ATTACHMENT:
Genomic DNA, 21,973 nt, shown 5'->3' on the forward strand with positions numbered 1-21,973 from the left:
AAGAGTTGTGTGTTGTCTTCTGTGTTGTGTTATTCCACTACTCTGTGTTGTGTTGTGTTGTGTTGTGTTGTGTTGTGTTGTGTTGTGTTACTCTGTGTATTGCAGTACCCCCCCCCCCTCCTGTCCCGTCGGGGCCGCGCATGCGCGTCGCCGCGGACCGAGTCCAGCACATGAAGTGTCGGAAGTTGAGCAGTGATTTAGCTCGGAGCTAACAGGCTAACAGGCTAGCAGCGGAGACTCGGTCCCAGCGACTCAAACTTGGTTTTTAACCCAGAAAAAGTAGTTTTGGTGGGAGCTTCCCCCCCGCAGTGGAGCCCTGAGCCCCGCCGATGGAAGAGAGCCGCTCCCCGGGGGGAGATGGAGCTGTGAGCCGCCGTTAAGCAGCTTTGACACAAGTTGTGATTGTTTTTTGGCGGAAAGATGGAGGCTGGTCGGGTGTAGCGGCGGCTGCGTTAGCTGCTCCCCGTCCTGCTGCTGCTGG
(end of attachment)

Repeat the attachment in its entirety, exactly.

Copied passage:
Genomic DNA, 21,973 nt, shown 5'->3' on the forward strand with positions numbered 1-21,973 from the left:
AAGAGTTGTGTGTTGTCTTCTGTGTTGTGTTATTCCACTACTCTGTGTTGTGTTGTGTTGTGTTGTGTTGTGTTGTGTTGTGTTGTGTTACTCTGTGTATTGCAGTACCCCCCCCCCCTCCTGTCCCGTCGGGGCCGCGCATGCGCGTCGCCGCGGACCGAGTCCAGCACATGAAGTGTCGGAAGTTGAGCAGTGATTTAGCTCGGAGCTAACAGGCTAACAGGCTAGCAGCGGAGACTCGGTCCCAGCGACTCAAACTTGGTTTTTAACCCAGAAAAAGTAGTTTTGGTGGGAGCTTCCCCCCCGCAGTGGAGCCCTGAGCCCCGCCGATGGAAGAGAGCCGCTCCCCGGGGGGAGATGGAGCTGTGAGCCGCCGTTAAGCAGCTTTGACACAAGTTGTGATTGTTTTTTGGCGGAAAGATGGAGGCTGGTCGGGTGTAGCGGCGGCTGCGTTAGCTGCTCCCCGTCCTGCTGCTGCTGG